@kigmatzomat is correct. I miswrote.

From the spell description for with:

The basic use of this spell is to duplicate any other spell of 8th level or lower. You don't need to meet any requirements in that spell, including costly components. The spell simply takes effect.
Emphasis mine. I think that would have to clearly include casting time.
 

MNblockhead

A Title Much Cooler Than Anything on the Old Site
Thinking about it, I'm not so sure. I mean, if the 10 minute casting time is a requirement, then so are range, duration and the need to see the target. You could use a wish to drop a fireball that lasts an hour on a king 10,000 miles away. That seems like a special use of wish to me, not copying fireball as an 8th level or less spell.

I can see it being ruled either way, but I'd personally rule that it happens without the risk of loss.
Huh, range is interesting. I think AOE is certainly an effect and not a requirement. Generally, I would rule range is an effect and not a requirement. But I could see a DM judging otherwise.
 

MNblockhead

A Title Much Cooler Than Anything on the Old Site
Out of curiosity, has anyone done high-level play where Wish was simply not a thing? If so, how did it go?
No, but I would like to make wish something that is granted by a powerful entity and not just a spell you can take at high levels. Instead, I would use a system that would allow players to develop their own spells. In my current campaign, I used the rules in Strongholds and Followers for this, but it didn't quite hit the mark for us as it is basically tweaking existing spells to given additional effects and flavor. The DMG rules for creating spells are mainly useful for spells that cause damage or grant healing. I would like to have more robust spell creation rules that were balanced for 5e.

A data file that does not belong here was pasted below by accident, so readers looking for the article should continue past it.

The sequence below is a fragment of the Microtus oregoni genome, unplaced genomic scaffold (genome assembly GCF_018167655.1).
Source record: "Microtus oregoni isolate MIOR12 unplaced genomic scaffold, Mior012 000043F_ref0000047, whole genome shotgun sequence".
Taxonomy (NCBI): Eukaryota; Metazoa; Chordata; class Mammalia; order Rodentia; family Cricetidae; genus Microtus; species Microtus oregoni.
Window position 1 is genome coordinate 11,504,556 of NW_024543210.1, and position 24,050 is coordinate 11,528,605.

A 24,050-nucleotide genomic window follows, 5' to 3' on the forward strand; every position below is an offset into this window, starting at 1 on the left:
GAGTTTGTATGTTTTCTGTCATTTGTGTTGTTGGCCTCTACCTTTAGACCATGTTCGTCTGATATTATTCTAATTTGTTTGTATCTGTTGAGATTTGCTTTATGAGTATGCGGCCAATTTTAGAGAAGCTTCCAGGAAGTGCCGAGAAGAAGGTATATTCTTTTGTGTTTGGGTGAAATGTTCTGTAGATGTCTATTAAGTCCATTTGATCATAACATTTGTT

It's funny that you ask, because I brought up this possibility with my group as I have another friend who volunteered to set up sound, video and do the editing. However, I have two players who said absolutely not. So, no video - sorry.
That's ok. I appreciate both sides of the coin and get it. But, thank you for the attempt. If anything changes, I would really like to see the playstyle (speed).
Here's what I have found - I cannot predict the time it will take. For example I threw a bunch of custom nasties at the PCs using some CR 17 creatures for the base. Employing some of the paladin's abilities and some spells - the opponent's were locked in place, under the effects of fear, and slowed. What I thought was going to be an awesome fight was quickly over. The whole thing was over in 10 minutes. I am also amazed at how fast they destroy combinations of creatures sometimes.

Now, I will admit, at the higher levels it is not uncommon for me to play some of their opponents at less than their full abilities. This is not intentional - I just plain forget sometimes. I could also be more inventive with spell lists. I learn and do better the next time, but it still happens.